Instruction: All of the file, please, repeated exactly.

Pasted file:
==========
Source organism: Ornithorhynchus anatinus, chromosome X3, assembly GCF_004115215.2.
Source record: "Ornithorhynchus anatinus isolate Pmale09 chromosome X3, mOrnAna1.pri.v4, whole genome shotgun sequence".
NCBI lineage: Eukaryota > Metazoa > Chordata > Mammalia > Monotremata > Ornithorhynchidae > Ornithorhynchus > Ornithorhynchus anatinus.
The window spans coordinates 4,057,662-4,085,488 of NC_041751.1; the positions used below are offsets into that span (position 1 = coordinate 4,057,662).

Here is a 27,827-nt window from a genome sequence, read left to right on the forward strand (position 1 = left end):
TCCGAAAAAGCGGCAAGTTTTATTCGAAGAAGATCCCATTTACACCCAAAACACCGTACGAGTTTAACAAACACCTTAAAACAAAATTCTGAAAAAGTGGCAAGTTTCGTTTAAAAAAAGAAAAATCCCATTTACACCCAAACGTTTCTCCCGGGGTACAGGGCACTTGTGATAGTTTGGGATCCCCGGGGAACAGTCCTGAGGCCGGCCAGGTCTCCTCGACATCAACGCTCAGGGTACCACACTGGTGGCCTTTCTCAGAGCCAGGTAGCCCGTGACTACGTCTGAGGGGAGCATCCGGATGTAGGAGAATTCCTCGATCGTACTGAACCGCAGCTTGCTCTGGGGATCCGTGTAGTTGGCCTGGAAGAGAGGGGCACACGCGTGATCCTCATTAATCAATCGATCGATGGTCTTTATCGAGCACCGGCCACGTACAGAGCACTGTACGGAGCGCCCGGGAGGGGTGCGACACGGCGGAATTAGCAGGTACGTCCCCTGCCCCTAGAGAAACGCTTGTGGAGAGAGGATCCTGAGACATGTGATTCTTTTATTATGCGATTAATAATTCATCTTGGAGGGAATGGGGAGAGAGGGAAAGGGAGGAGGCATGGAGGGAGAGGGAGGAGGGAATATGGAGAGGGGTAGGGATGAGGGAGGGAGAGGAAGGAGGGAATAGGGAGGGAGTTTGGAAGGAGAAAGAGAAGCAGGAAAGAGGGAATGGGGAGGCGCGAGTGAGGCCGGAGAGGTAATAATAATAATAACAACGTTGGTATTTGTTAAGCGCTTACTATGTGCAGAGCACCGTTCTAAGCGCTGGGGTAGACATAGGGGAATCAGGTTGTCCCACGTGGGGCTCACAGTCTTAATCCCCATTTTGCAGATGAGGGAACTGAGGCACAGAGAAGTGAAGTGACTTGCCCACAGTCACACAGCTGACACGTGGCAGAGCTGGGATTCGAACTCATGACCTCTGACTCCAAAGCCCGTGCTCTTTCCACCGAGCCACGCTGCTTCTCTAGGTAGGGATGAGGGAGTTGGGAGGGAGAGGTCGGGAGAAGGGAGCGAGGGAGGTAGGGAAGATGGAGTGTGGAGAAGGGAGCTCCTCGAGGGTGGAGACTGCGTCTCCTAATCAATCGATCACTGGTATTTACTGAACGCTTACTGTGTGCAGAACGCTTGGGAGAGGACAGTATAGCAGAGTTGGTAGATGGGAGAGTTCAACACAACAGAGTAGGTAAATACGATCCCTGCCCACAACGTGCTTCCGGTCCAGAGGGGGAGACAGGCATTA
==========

Source organism: Ornithorhynchus anatinus, chromosome X3, assembly GCF_004115215.2.
Source record: "Ornithorhynchus anatinus isolate Pmale09 chromosome X3, mOrnAna1.pri.v4, whole genome shotgun sequence".
NCBI lineage: Eukaryota > Metazoa > Chordata > Mammalia > Monotremata > Ornithorhynchidae > Ornithorhynchus > Ornithorhynchus anatinus.
The window spans coordinates 4,057,662-4,085,488 of NC_041751.1; the positions used below are offsets into that span (position 1 = coordinate 4,057,662).

Here is a 27,827-nt window from a genome sequence, read left to right on the forward strand (position 1 = left end):
TCCGAAAAAGCGGCAAGTTTTATTCGAAGAAGATCCCATTTACACCCAAAACACCGTACGAGTTTAACAAACACCTTAAAACAAAATTCTGAAAAAGTGGCAAGTTTCGTTTAAAAAAAGAAAAATCCCATTTACACCCAAACGTTTCTCCCGGGGTACAGGGCACTTGTGATAGTTTGGGATCCCCGGGGAACAGTCCTGAGGCCGGCCAGGTCTCCTCGACATCAACGCTCAGGGTACCACACTGGTGGCCTTTCTCAGAGCCAGGTAGCCCGTGACTACGTCTGAGGGGAGCATCCGGATGTAGGAGAATTCCTCGATCGTACTGAACCGCAGCTTGCTCTGGGGATCCGTGTAGTTGGCCTGGAAGAGAGGGGCACACGCGTGATCCTCATTAATCAATCGATCGATGGTCTTTATCGAGCACCGGCCACGTACAGAGCACTGTACGGAGCGCCCGGGAGGGGTGCGACACGGCGGAATTAGCAGGTACGTCCCCTGCCCCTAGAGAAACGCTTGTGGAGAGAGGATCCTGAGACATGTGATTCTTTTATTATGCGATTAATAATTCATCTTGGAGGGAATGGGGAGAGAGGGAAAGGGAGGAGGCATGGAGGGAGAGGGAGGAGGGAATATGGAGAGGGGTAGGGATGAGGGAGGGAGAGGAAGGAGGGAATAGGGAGGGAGTTTGGAAGGAGAAAGAGAAGCAGGAAAGAGGGAATGGGGAGGCGCGAGTGAGGCCGGAGAGGTAATAATAATAATAACAACGTTGGTATTTGTTAAGCGCTTACTATGTGCAGAGCACCGTTCTAAGCGCTGGGGTAGACATAGGGGAATCAGGTTGTCCCACGTGGGGCTCACAGTCTTAATCCCCATTTTGCAGATGAGGGAACTGAGGCACAGAGAAGTGAAGTGACTTGCCCACAGTCACACAGCTGACACGTGGCAGAGCTGGGATTCGAACTCATGACCTCTGACTCCAAAGCCCGTGCTCTTTCCACCGAGCCACGCTGCTTCTCTAGGTAGGGATGAGGGAGTTGGGAGGGAGAGGTCGGGAGAAGGGAGCGAGGGAGGTAGGGAAGATGGAGTGTGGAGAAGGGAGCTCCTCGAGGGTGGAGACTGCGTCTCCTAATCAATCGATCACTGGTATTTACTGAACGCTTACTGTGTGCAGAACGCTTGGGAGAGGACAGTATAGCAGAGTTGGTAGATGGGAGAGTTCAACACAACAGAGTAGGTAAATACGATCCCTGCCCACAACGTGCTTCCGGTCCAGAGGGGGAGACAGGCATTA